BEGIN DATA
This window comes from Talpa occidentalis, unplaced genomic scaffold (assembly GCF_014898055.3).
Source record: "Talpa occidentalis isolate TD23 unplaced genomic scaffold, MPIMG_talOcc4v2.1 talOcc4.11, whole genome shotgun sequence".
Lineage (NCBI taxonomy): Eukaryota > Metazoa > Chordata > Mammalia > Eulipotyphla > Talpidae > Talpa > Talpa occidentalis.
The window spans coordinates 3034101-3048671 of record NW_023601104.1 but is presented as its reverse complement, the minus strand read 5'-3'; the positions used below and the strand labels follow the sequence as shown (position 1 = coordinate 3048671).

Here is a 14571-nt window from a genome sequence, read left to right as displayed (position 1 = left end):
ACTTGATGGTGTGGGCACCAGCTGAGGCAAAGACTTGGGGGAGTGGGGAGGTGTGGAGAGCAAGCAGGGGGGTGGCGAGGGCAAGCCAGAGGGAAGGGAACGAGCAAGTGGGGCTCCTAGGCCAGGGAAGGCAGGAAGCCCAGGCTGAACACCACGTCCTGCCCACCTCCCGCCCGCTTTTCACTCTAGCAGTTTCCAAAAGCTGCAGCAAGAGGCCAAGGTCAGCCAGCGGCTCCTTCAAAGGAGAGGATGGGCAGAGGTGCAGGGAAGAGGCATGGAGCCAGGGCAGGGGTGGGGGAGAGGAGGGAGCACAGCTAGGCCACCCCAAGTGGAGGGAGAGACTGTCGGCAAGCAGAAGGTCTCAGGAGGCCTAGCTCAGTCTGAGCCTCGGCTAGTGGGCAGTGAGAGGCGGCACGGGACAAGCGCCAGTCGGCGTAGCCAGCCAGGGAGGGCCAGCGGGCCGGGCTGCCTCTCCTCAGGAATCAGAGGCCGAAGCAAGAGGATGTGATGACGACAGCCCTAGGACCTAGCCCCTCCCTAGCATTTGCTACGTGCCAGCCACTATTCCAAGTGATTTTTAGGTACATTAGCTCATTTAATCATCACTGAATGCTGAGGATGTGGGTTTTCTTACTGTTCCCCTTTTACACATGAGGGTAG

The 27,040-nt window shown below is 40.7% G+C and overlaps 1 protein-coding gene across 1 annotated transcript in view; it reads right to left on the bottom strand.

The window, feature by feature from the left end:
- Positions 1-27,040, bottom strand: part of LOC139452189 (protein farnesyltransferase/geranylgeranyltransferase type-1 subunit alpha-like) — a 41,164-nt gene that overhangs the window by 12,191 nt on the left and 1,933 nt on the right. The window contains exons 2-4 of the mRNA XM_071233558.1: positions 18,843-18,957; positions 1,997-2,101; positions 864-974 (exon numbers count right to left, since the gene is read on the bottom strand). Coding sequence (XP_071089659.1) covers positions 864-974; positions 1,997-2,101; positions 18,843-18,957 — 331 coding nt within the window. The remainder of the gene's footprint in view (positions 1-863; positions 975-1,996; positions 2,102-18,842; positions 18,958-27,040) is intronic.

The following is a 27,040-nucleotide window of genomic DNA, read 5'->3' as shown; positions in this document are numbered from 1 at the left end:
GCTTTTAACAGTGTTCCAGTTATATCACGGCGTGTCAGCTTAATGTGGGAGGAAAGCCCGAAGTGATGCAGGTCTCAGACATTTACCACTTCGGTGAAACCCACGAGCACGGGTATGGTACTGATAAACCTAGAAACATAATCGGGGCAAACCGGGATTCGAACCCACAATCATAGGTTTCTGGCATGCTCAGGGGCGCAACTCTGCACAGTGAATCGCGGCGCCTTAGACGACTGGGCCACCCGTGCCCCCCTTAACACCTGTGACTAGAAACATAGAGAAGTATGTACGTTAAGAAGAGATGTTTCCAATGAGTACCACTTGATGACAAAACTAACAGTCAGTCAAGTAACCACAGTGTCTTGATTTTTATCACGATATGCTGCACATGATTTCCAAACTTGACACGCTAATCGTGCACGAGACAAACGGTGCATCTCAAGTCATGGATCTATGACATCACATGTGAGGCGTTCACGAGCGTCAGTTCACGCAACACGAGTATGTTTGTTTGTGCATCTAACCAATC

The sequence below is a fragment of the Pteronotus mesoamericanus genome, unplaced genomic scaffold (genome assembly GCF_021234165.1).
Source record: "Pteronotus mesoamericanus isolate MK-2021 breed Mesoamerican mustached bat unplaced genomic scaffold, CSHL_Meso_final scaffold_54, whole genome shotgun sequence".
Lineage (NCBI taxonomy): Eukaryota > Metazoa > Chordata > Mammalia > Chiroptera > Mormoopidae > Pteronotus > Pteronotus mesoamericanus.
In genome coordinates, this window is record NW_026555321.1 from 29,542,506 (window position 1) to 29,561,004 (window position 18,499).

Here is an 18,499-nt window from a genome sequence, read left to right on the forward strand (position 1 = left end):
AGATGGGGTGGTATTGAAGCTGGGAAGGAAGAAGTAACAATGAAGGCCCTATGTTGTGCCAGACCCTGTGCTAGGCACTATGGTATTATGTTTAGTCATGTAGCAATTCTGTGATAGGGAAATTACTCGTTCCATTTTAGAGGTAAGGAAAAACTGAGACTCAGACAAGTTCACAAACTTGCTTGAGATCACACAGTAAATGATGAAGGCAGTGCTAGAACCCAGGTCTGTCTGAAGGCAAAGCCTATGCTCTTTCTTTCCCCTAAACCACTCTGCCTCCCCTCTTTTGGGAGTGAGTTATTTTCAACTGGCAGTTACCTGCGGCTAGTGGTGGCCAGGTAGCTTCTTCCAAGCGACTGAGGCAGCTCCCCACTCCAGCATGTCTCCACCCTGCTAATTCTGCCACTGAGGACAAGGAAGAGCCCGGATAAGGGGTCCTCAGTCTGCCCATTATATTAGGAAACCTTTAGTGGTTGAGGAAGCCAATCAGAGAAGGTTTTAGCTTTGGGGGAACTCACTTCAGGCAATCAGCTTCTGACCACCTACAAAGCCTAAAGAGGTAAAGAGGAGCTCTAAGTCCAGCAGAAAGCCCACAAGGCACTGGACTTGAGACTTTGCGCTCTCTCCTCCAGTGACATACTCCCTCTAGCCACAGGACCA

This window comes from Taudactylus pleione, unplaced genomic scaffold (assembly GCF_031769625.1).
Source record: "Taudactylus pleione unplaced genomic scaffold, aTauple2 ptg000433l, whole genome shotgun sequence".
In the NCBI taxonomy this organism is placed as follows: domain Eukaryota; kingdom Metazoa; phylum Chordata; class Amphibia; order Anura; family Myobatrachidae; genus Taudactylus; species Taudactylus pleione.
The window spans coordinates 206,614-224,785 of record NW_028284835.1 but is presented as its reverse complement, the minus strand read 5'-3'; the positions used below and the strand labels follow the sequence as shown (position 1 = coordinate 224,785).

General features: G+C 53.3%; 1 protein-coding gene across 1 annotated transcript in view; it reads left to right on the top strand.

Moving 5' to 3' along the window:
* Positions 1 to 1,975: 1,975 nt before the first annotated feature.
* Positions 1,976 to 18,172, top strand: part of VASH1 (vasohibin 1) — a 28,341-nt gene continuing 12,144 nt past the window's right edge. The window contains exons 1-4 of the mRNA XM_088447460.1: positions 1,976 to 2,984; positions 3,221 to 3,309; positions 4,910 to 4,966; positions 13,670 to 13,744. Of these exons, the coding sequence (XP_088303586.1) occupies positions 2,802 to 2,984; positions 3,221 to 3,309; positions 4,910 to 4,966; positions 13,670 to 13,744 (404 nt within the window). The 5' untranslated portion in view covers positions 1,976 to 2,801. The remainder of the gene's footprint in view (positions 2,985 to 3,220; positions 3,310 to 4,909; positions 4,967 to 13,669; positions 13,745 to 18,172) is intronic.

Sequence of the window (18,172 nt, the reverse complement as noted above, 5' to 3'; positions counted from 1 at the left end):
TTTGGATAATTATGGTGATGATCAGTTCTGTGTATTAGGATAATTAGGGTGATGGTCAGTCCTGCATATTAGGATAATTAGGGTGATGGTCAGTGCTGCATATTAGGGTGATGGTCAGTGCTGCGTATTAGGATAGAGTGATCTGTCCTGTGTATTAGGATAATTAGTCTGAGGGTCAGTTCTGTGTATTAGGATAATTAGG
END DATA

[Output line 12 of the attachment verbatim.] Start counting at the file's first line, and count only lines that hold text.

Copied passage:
The sequence below is a fragment of the Pteronotus mesoamericanus genome, unplaced genomic scaffold (genome assembly GCF_021234165.1).